Non-equity alliances are often portrayed in the literature as purely contractual collaborative agreements. This paper questions the notion that contractual safeguards and incentives alone provide the formal governance mechanisms that undergird non-equity alliances. We argue and show that partners craft elaborate committee structures that serve as administrative interfaces for collaborative agreements. These committee structures have well-defined authority relationships and oversight responsibilities and exhibit several key characteristics of hierarchy. We demonstrate that monitoring needs arising from moral hazard and knowledge misappropriation risk, as well as coordination needs arising from increased partner interdependence, are key determinants of such administrative mechanisms in the governance of non-equity alliances.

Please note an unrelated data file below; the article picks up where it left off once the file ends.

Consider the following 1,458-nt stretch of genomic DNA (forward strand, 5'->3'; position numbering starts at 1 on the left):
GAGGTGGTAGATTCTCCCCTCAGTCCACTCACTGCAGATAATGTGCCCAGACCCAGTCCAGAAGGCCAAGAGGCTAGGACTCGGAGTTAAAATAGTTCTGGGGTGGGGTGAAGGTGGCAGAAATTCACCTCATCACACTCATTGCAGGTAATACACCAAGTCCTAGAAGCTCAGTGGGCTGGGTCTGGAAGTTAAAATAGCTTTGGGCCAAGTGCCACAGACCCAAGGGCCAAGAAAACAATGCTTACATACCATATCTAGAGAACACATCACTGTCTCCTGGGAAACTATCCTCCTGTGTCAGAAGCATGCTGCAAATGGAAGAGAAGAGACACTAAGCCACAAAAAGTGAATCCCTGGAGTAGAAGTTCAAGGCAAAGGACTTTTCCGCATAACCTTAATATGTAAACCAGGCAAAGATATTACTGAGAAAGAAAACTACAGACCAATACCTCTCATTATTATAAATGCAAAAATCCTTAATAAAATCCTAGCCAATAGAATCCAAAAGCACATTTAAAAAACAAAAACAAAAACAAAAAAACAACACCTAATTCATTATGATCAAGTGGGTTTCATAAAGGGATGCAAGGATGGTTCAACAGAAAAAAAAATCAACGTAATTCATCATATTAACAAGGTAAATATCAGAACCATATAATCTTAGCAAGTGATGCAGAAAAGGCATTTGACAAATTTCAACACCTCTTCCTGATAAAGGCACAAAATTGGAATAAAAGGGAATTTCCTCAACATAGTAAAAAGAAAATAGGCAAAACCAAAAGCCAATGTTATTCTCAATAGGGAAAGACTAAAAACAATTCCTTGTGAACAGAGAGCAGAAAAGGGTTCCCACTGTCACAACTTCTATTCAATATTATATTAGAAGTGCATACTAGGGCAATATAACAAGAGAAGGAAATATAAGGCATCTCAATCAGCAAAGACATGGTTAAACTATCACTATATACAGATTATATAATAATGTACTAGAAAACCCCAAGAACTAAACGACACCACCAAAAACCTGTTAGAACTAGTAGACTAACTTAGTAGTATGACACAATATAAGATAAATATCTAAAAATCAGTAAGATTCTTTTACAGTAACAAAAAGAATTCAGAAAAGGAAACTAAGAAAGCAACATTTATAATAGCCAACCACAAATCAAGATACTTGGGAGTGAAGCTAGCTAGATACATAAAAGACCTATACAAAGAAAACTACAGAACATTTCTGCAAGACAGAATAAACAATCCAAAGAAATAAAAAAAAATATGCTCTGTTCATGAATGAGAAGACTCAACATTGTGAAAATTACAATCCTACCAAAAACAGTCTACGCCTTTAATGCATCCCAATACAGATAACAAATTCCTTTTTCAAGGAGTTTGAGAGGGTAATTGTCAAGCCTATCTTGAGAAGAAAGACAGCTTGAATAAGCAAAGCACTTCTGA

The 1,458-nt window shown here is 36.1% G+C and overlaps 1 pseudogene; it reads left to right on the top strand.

|Title of host publication||Proceeding Academy of Management Annual Meeting|
|Publisher||Academy of Management|
|Publication status||Published - Jan 2012|